Chiswick’s Conservative councillors’ statement came with a sideswipe at Hounslow Council, who have taken a more ambivolent approach to the expansion. Hounslow was noticeably absent from the list of west London councils which backed the legal challenge. In the Conservatives’ response to the Appeal Court ruling, Sam Hearn said:

“Hounslow’s Labour-run council has for far too long tried to have its cake and eat it. Council Leader Steve Curran continues to repeat Labour’s support for a better not bigger Heathrow but has repeatedly refused our calls for it to join with the five other London councils in the legal action that has led to the appeal court’s momentous decision… Success at the Court of Appeal is not necessarily the end of the road for the third runway. Although the government will not appeal the court’s decision we know that Heathrow Ltd will. We call on Hounslow’s Labour administration to join with those who oppose further expansion of the airport”.

Council leader Steve Curran has justified the council’s non non-participation in the legal action before, saying that Hounslow was against the expansion of Heathrow, but that whether the third runway was built or not, the airport would still continue to be there, and many of Hounslow’s businesses and residents depend on it for their livelihood. At a meeting in Chiswick in October he said he didn’t agree that taking an adversarial approach, joining the High Court action against Heathrow was good use of money. It was a waste of money, he said, and they were better “building a relationship which is not just adversarial”.

Loss of green belt land

The Chiswick councillors also criticise the loss of Green belt land which they say would be the result of Heathrow’s expansion:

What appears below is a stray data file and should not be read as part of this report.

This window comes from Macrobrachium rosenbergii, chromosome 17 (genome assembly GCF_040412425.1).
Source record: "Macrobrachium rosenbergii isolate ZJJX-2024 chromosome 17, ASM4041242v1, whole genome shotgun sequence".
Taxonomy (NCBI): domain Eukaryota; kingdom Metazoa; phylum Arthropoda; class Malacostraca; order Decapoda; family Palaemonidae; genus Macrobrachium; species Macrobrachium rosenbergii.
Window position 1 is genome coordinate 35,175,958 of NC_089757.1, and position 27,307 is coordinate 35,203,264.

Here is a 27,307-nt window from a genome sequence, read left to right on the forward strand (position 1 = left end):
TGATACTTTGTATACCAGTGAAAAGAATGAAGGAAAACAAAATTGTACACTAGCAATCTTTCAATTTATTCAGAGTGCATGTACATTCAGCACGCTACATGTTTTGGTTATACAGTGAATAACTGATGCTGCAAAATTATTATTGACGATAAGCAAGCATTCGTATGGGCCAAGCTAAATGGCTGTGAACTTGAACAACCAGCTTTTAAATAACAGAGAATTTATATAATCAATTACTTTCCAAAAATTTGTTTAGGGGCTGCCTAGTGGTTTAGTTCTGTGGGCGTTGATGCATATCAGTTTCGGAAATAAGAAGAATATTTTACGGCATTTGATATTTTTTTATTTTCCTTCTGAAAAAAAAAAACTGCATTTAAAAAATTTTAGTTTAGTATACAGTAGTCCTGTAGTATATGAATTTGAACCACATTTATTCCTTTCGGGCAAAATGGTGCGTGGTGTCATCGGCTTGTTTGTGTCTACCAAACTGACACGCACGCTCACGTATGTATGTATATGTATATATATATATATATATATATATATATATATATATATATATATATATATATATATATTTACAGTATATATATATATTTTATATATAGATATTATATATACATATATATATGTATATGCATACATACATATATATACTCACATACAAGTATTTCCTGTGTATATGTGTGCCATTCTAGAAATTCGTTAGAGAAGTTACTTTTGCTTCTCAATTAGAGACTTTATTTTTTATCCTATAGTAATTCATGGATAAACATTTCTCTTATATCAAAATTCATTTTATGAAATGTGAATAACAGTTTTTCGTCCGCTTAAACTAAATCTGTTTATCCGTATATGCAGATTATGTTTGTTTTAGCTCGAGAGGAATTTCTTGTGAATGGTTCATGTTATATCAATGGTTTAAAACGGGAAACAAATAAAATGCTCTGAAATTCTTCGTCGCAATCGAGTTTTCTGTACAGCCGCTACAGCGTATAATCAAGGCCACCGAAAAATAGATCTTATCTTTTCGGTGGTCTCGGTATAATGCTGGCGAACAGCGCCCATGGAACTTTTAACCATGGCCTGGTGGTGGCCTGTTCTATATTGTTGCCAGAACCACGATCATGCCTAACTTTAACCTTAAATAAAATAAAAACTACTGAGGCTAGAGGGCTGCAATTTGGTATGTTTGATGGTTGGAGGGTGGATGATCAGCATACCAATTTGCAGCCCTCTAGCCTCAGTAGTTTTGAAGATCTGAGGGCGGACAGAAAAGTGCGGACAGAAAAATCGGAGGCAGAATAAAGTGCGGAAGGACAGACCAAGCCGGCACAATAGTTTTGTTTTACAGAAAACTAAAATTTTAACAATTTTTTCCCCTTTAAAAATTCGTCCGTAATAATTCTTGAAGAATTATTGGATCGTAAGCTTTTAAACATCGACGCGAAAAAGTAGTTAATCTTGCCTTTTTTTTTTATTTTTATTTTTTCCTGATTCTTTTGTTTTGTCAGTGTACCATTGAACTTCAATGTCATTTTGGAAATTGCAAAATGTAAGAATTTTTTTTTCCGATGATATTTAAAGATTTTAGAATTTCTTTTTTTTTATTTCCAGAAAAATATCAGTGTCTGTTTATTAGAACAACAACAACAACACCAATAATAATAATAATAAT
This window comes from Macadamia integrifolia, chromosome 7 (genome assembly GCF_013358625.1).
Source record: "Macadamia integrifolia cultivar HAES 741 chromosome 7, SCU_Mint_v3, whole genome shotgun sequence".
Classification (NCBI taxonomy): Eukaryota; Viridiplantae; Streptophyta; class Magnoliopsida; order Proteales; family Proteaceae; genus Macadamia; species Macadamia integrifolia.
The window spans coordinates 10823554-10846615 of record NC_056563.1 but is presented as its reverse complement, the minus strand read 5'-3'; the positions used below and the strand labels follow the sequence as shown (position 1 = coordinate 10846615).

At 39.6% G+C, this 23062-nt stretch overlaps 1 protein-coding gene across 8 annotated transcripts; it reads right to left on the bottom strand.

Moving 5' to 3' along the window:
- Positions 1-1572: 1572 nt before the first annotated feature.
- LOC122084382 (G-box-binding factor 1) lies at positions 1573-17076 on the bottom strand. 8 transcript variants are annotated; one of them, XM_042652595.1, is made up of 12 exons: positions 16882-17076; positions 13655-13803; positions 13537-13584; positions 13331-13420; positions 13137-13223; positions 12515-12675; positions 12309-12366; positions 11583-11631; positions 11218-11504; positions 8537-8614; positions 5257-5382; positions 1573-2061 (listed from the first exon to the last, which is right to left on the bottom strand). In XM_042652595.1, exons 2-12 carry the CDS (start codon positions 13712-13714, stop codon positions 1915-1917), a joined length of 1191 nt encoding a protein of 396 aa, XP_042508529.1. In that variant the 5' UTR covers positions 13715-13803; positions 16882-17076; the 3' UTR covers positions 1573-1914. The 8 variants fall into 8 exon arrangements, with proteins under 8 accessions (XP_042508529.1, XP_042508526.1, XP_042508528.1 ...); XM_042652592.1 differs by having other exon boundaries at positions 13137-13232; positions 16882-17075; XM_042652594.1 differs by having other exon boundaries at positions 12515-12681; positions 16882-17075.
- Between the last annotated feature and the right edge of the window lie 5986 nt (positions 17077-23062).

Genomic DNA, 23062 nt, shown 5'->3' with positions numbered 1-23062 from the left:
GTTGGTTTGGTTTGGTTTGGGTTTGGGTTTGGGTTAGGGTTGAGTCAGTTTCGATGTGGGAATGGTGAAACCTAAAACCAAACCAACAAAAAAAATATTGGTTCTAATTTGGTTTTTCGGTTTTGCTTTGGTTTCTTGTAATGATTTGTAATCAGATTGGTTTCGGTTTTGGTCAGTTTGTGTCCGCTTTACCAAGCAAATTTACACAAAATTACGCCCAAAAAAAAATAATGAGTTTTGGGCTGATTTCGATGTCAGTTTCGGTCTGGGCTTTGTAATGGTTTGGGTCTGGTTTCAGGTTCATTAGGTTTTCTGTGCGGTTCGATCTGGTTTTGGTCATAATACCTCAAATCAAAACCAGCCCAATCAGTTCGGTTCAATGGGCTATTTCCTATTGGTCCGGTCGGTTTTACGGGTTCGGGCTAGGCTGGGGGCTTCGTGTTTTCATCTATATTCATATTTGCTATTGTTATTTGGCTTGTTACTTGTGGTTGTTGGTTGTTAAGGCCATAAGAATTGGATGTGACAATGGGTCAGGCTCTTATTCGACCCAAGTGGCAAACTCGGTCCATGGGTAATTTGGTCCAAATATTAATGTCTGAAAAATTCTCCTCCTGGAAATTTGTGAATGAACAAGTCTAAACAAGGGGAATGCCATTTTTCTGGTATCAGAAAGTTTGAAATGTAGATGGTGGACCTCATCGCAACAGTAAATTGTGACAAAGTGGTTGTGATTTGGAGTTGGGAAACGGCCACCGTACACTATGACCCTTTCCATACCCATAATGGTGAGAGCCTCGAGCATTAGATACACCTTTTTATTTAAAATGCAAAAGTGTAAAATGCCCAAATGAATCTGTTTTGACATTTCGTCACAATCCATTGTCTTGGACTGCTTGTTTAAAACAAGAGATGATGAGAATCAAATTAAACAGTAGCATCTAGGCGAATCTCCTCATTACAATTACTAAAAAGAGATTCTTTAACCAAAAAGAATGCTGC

‘In order to build the third runway two immigration detention centres at Harmondsworth and Colnbrook will have to be closed and a new one built at Faggs Road next to the Bedfont recreation ground and allotments. If built the detention centre would be the largest such facility in Europe. The problems that this would create were highlighted in our response to the public consultation on the third runway. They include the loss open fields and of a large number of mature trees, the destruction of recreational gravel paths ideal for wheelchair users and a huge increase in road traffic on the already congested Faggs Road.

‘The proposed site for the new detention centre is on land designated as part of the green belt. In order to build on green belt land Heathrow would have to apply for a development consent order (DCO) and then use a compulsory purchase order to buy the land from Hounslow Council.  We urge Hounslow Council to inform the Secretary of State in the strongest terms that it would not support a DCO to remove the green belt status of the proposed site for the construction of a new detention centre.

‘In a seemingly unconnected exercise Hounslow Council is reviewing the status of all green belt land in the borough. Again, we strongly urge Hounslow Council not to change the green belt status of the proposed site for the new detention centre no matter how much Heathrow offers to pay for it.

‘If the climate emergency strategy recently adopted with cross-party support by Hounslow Council is to mean anything we must for the sake our children and grandchildren act decisively to frustrate Heathrow’s current expansion plans. We can only support proposals that will fully comply with the Paris Agreement.  We recognise the importance of the airport to the economy of London, the South East and the whole of the UK but we must now urgently address the causes of climate change that are actually on our doorstep’.